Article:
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Saturday 17th November 2018 12:05PM GMT

Head, Hand, Ear & Knee Safety Standards

Head Protective Standards

EN 397 : European Standard EN 397 specifies the physical and performance requirements for industrial safety helmets. Safety helmets are primarily designed to protect the wearer against falling objects and consequential brain injury and/ or skull fracture. They offer maximum head protection.

EN 812 : European Standard EN 812 specifies the quality requirements for bump caps. Bump caps are intended to protect your workforce against minor bumps to the head, typically from low ceilings or hanging items in the workplace. Whilst they provide protection against small impacts and minor sharp objects, they are not a substitute for safety helmets since they do not offer adequate protection against falling objects and heavier impacts.

Shock Absorption/Impact Resistance
EN 397 – Safety Helmets
EN 812 – Bump Caps
Drop height
1 metre
0.25 metre
Maximum force allowed
15 kilonewtons
5 kilonewtons
Energy transmitted during test
49 joules
12 joules
Striker face and weight 50mm radius hemispherical, 5kg
100mm diameter flat, 5kg

Penetration Resistance
EN 397 – Safety Helmets
EN 812 – Bump Caps
Drop height
1 metre
0.5 metre
Energy transmitted during test
29 joules
2.5 joules
Striker mass 3kg
0.5kg

Glove Protective Standards

Protective gloves are often an integral part of the required personal protection kitbox. Gloves can offer a far reaching level of hazard protection from thermal, chemical and impact to bio-hazard and general household liquids.

Many gloves are designed to protect against one specific type of hazard. Firefighters gloves are multi hazard resistant including additional protection against upper hand impact and the inclusion of high visibility strips. Add to this the watertight anti-slip capacity and the firefighters gloves offer protection against almost any hazard.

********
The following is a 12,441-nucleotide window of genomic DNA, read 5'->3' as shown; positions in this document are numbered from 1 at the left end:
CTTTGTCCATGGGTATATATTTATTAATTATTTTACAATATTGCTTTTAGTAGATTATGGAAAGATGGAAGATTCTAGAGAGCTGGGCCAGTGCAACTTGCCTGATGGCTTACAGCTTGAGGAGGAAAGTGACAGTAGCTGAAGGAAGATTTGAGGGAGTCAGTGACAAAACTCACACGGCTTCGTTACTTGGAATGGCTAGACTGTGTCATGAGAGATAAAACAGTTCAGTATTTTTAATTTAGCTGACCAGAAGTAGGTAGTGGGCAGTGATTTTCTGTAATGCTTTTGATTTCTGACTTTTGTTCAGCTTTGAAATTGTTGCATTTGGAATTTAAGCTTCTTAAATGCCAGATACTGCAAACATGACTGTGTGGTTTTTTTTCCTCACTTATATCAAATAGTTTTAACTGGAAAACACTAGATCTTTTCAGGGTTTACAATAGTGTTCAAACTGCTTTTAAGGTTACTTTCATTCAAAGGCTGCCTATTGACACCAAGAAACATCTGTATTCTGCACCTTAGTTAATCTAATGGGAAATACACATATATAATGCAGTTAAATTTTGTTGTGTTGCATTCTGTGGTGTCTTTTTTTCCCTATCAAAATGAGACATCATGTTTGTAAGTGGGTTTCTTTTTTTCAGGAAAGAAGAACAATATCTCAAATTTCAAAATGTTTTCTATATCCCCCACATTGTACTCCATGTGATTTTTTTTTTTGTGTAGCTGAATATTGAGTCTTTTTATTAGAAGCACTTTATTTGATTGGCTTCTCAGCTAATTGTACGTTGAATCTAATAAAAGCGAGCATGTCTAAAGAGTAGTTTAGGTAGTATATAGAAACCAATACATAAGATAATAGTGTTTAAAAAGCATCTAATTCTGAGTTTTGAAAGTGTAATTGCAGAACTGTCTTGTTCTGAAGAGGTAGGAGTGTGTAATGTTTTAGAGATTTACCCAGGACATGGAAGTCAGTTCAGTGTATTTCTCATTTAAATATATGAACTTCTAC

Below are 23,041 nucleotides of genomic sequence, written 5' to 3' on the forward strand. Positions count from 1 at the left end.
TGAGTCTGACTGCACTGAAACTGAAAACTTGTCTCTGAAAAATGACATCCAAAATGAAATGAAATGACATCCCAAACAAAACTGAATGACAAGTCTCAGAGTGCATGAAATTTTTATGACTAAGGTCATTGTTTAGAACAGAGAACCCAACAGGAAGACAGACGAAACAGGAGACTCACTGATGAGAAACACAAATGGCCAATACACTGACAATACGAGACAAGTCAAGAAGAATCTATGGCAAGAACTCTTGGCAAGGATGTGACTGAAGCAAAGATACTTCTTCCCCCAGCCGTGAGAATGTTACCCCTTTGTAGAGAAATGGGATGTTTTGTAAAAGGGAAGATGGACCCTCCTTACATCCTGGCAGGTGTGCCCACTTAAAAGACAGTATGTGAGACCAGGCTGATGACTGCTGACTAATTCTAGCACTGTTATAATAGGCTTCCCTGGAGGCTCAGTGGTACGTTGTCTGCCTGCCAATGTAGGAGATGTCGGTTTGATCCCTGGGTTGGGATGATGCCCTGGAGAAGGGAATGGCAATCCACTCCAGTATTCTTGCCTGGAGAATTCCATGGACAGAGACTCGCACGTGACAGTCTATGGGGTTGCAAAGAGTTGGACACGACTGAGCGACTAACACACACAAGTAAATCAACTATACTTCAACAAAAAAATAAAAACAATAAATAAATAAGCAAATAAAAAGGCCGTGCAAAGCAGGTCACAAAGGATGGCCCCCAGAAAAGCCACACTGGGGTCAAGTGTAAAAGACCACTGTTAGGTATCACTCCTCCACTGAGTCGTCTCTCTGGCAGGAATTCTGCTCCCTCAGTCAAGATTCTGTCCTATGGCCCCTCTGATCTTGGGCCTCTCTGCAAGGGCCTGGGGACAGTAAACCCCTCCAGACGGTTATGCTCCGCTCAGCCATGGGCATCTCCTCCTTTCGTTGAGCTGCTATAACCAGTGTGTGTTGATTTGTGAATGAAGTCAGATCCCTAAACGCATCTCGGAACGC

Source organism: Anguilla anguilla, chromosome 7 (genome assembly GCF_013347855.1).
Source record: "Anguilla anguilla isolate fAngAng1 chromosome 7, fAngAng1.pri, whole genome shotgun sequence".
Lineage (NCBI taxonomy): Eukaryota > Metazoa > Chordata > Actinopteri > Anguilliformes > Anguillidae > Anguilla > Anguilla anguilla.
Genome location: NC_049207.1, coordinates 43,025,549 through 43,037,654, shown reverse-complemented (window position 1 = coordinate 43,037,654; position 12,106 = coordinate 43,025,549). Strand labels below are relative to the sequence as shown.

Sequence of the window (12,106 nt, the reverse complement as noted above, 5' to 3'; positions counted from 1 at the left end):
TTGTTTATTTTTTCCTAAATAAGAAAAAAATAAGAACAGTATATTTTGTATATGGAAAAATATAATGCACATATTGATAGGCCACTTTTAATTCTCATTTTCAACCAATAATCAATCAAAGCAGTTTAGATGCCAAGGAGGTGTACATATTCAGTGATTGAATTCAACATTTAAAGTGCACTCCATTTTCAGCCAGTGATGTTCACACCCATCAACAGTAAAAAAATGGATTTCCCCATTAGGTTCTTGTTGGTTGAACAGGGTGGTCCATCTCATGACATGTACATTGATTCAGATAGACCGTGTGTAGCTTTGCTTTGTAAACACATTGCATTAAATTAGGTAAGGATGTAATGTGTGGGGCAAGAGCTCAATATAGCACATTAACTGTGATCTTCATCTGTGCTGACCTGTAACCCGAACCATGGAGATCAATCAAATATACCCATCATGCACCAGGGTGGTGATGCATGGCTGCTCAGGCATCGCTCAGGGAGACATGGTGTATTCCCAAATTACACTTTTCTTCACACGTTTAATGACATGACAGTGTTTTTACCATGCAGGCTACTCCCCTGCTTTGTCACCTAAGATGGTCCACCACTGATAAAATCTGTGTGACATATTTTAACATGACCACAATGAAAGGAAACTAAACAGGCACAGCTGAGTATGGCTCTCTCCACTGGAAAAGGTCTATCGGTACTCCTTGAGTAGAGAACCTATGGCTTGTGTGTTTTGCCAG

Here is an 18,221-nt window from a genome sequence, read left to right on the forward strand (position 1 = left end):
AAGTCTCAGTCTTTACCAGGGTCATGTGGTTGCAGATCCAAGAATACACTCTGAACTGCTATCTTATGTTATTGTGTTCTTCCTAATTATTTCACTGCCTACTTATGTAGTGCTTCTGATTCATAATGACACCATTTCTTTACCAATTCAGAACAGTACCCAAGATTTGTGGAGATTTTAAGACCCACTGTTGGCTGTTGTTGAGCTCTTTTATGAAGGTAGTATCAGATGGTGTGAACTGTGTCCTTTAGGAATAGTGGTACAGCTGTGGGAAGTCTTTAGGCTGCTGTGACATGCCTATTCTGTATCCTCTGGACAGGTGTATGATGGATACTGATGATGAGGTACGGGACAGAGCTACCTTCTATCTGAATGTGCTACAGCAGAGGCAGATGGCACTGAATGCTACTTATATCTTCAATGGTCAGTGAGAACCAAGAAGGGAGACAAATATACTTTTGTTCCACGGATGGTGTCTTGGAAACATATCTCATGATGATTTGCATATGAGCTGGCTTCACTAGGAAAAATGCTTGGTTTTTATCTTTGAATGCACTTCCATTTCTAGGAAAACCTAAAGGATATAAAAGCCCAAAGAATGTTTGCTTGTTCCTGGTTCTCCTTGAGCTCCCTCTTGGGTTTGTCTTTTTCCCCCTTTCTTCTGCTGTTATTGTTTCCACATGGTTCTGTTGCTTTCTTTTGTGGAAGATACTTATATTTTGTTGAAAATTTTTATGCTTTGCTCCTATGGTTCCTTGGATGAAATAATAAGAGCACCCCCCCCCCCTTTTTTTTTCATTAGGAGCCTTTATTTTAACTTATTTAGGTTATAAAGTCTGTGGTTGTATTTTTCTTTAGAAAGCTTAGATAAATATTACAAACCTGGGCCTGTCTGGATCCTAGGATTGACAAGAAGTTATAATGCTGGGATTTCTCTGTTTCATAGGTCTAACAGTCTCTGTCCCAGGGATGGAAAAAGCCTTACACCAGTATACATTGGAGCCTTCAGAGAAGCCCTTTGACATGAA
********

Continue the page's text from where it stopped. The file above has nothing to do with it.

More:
EN 388: Is the classification for gloves designed to protect the hands against mechanical risks. The standard applies to all kinds of protective gloves giving protection from mechanical risks, in respect of physical problems caused by abrasion, blade cut, puncture or tearing. This standard also covers risk of electrostatic discharge.
A - Abrasion resistance. 0 - 4.
B - Blade/cut resistance. 0 - 5.
C - Tear resistance. 0 - 4.
D - Puncture resistance. 0 - 4.

EN 407: This standard applies to gloves that protect the hands against heat and/or fire.
A - Burning behaviour. 0 - 4.
B - Contact heat. 0 - 4.
C - Convective heat. 0 - 4.
D - Radiant heat. 0 - 4.
E - Resistance to small splashes of molten metal. 0 - 4.
F - Resistance to large splashes of molten metal. 0 - 4.

EN 420: This standard defines the general requirements for protective gloves in terms of construction, fitness of purpose, safety, etc. The gloves themselves should not impose a risk or cause injury, The pH of the gloves should be as close as possible to neutral. Leather gloves should have a pH value between 3.5 – 9.5.

EN 421: This standard specifies the performance criteria for gloves protecting against ionising raditation and radioactive contamination.

EN 511: This standard applies to gloves that protect the hands against convective & cold conditions.
A - Convective cold. 0 - 4.
B - Contact cold. 0 - 4.
C - Water impermeability. 0 - 1.

EN 659: This standard defines the specifications required for gloves designed to protect fire fighters against heat & flames.

EN 12477: Is the standard for protective gauntlets for welders. This standard describes how the gloves are designed to provide protection for both hand and wrist while welding or similar work, this is a combination from testing EN 388 and EN 407. Welding gloves shall provide resistance to small splashes of molten metal, short exposure to convective heat, to radiant heat and to contact heat. The welding gloves shall give protection from mechanical risks as well.
Type A refer to gloves that shall provide a higher protection against heat.
Type B refer to gloves that provide a lower protection against heat but they are more flexible and pliable.

Hearing Protection Standards

EN 352-1: 2002 - Hearing protectors - Ear muffs
EN 352-2: 2002 - Hearing protectors - Ear plugs
EN 352-3: 2002 & EN 352-4:2001- Hearing protectors - Ear muffs attached to a safety helmet
EN 352-5: 2002 - Hearing protectors – Active noise reduction ear muffs
EN 352-6: 2002 - Hearing protectors - Ear muffs with electrical audio input
EN 352-7: 2002 - Hearing protectors – level dependent ear plugs
EN 352-8: 2008 - Hearing protectors – entertainment audio earmuffs

Knee Protection Standards

EN14404 was published and came into effect in February 2005. It defines knee protection as personal safety equipment (PPE) according to guideline 98/686/EEC.

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